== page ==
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Columbian Ground Squirrel - Urocitellus columbianus

Characteristics
Range
Habitat
Diet
Life Cycle
Behavior

 Classification

 Phylum: Chordata
 Class: Mammalia
 Order: Rodentia
 Family: Sciuridae
 Genus: Urocitellus

Columbian Ground Squirrel

ICUN Redlist - World Status: Least Concern Least Concern  
  Characteristics
Columbian Ground SquirrelThe Columbian ground squirrel has white-speckled brown, black and gray fur on its head and back. It has reddish-tan fur on its face and nose, chest, undersides and legs. It has a reddish-black tail and white around its eyes.

  Range
mapThe Columbian ground squirrel can be found in Canada in eastern British Columbia and Western Alberta. In the United States, it can be found in eastern Oregon and Washington, northern Idaho and western Montana.
  Habitat

The Columbian ground squirrel can be found in open alpine meadows, dry grasslands and brushy areas.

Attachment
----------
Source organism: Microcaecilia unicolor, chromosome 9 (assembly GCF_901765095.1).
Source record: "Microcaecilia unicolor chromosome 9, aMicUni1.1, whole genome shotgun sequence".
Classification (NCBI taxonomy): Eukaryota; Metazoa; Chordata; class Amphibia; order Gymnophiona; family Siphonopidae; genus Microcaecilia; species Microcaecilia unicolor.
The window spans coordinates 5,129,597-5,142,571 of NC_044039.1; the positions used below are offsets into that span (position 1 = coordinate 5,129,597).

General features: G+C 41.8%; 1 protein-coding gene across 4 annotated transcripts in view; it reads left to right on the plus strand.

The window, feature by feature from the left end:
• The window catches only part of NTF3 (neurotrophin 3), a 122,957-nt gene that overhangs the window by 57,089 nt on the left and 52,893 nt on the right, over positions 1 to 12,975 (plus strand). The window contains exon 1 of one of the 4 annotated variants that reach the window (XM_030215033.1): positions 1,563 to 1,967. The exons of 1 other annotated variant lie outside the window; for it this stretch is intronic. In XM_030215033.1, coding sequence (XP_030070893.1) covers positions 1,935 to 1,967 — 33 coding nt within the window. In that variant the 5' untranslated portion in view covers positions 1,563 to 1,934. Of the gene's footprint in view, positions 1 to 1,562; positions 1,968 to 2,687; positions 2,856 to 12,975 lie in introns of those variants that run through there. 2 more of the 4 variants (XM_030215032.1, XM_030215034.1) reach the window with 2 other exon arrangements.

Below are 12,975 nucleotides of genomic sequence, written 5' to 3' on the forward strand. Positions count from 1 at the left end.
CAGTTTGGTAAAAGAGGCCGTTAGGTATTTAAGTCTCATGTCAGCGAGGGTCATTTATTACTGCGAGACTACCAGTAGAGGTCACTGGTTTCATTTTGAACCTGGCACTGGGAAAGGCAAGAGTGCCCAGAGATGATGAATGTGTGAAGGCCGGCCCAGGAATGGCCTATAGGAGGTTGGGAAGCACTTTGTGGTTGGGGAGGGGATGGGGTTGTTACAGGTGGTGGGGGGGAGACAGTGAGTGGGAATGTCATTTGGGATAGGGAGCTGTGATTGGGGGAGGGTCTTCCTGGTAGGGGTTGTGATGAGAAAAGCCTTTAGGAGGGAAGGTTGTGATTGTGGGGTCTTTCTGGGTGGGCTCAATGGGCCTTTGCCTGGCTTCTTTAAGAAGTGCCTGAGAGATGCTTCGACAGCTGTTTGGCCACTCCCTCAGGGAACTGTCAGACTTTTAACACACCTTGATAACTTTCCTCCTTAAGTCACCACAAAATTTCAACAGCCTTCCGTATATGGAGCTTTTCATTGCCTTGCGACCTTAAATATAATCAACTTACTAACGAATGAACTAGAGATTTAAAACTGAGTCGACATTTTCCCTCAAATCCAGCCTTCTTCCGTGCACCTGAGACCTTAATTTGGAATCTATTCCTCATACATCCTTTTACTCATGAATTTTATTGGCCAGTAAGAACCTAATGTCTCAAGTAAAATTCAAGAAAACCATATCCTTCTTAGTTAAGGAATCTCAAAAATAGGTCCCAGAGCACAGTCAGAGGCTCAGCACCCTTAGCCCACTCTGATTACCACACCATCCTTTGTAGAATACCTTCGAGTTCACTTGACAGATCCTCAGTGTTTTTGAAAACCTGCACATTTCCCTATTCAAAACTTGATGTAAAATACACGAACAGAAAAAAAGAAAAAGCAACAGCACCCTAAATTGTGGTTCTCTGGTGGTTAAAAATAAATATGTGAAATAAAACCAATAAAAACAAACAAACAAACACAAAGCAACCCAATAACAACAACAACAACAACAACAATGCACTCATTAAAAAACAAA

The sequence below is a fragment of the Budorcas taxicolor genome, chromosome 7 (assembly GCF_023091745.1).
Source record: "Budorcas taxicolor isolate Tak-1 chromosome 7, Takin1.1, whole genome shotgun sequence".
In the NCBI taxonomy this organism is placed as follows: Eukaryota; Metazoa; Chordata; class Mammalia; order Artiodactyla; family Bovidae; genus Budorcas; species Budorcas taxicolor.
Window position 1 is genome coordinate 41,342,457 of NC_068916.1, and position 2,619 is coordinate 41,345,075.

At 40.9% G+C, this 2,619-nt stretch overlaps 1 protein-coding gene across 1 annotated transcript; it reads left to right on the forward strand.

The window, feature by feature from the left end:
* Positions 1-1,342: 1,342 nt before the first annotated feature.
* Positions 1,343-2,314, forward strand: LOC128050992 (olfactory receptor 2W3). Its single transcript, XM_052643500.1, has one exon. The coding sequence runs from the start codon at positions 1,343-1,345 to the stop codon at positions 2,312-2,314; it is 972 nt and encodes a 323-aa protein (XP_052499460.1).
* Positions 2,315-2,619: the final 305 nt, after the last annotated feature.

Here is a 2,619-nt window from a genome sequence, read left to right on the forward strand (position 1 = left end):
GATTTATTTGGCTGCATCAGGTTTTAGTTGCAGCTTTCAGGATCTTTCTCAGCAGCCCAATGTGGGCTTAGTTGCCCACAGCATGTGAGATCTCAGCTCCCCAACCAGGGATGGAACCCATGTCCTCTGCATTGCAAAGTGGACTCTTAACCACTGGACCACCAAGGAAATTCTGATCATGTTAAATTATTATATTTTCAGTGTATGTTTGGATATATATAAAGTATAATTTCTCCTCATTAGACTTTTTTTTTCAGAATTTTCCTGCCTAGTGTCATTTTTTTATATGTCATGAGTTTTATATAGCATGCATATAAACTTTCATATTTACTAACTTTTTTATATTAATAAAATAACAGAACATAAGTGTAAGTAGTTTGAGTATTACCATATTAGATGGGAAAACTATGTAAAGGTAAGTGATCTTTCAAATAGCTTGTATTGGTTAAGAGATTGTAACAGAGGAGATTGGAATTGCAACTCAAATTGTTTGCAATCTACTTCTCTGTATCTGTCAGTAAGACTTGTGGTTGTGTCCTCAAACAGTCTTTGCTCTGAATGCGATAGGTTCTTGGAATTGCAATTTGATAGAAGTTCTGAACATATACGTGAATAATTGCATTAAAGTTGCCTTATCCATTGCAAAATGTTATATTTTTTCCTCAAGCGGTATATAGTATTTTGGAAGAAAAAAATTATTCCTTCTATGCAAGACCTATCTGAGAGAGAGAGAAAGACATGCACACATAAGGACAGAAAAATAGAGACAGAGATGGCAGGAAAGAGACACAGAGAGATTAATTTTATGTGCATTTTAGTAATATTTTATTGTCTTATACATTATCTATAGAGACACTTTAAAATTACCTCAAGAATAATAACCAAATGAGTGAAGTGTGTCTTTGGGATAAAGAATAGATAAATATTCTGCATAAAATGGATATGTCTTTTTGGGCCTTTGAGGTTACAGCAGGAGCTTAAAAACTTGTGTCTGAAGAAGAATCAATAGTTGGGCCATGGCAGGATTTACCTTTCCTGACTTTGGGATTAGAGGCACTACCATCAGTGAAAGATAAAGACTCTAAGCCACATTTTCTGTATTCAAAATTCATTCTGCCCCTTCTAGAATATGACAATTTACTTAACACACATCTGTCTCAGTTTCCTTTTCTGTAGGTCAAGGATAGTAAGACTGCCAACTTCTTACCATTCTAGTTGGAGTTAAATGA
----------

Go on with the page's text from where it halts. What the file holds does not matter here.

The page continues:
Diet
Columbian Ground SquirrelThe majority of the Columbian ground squirrel's diet is made up of grasses and plant parts like stems, leaves, bulbs, fruits and seeds. Occasionally it will eat birds, insects and other small animals.
  Life Cycle
Mating season is in the early spring after the squirrels awake from hibernation. Males come out of hibernation first. The females will wake up a week later.

The female will have three to five babies in May or June. Females that live in lower elevations usually give birth to more babies than females that live in higher elevations. The babies have hair after about three days. In about two weeks they can walk and climb. They are weaned after about a month, but will stay near their mother through their first winter.

  Behavior
Columbian Ground SquirrelColumbian ground squirrels live in colonies. Females usually stay with the colony they were born into, males will leave their birth colony.

The Columbian ground squirrel hibernates seven or eight months out of the year. It may begin hibernating as early as July. It has a special hibernation chamber in its burrow that is sealed off from the rest of the burrow with a plug of dirt. It puts on fat in the summer and stores seeds and bulbs in its hibernation chamber to eat when it wakes up in the spring.







 


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